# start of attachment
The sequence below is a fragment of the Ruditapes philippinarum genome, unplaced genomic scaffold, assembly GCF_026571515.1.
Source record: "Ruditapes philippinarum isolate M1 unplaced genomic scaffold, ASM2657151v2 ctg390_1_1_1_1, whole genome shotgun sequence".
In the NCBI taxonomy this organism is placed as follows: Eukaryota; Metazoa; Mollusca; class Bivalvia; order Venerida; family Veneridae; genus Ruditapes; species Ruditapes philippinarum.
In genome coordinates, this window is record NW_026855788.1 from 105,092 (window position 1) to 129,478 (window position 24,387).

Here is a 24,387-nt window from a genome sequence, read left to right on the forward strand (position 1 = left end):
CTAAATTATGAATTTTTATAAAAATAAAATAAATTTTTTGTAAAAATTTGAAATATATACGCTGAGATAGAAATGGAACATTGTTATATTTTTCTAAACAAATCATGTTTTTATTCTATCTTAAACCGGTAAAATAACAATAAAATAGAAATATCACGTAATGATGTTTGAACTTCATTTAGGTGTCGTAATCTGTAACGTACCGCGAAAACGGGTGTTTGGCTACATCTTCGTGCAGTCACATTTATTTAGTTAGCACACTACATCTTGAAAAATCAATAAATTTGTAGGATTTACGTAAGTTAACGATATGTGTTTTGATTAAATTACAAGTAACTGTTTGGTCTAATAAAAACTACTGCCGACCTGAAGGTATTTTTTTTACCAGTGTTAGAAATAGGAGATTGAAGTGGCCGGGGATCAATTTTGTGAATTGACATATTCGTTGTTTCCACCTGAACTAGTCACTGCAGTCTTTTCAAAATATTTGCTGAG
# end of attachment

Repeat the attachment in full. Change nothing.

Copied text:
The sequence below is a fragment of the Ruditapes philippinarum genome, unplaced genomic scaffold, assembly GCF_026571515.1.
Source record: "Ruditapes philippinarum isolate M1 unplaced genomic scaffold, ASM2657151v2 ctg390_1_1_1_1, whole genome shotgun sequence".
In the NCBI taxonomy this organism is placed as follows: Eukaryota; Metazoa; Mollusca; class Bivalvia; order Venerida; family Veneridae; genus Ruditapes; species Ruditapes philippinarum.
In genome coordinates, this window is record NW_026855788.1 from 105,092 (window position 1) to 129,478 (window position 24,387).

Here is a 24,387-nt window from a genome sequence, read left to right on the forward strand (position 1 = left end):
CTAAATTATGAATTTTTATAAAAATAAAATAAATTTTTTGTAAAAATTTGAAATATATACGCTGAGATAGAAATGGAACATTGTTATATTTTTCTAAACAAATCATGTTTTTATTCTATCTTAAACCGGTAAAATAACAATAAAATAGAAATATCACGTAATGATGTTTGAACTTCATTTAGGTGTCGTAATCTGTAACGTACCGCGAAAACGGGTGTTTGGCTACATCTTCGTGCAGTCACATTTATTTAGTTAGCACACTACATCTTGAAAAATCAATAAATTTGTAGGATTTACGTAAGTTAACGATATGTGTTTTGATTAAATTACAAGTAACTGTTTGGTCTAATAAAAACTACTGCCGACCTGAAGGTATTTTTTTTACCAGTGTTAGAAATAGGAGATTGAAGTGGCCGGGGATCAATTTTGTGAATTGACATATTCGTTGTTTCCACCTGAACTAGTCACTGCAGTCTTTTCAAAATATTTGCTGAG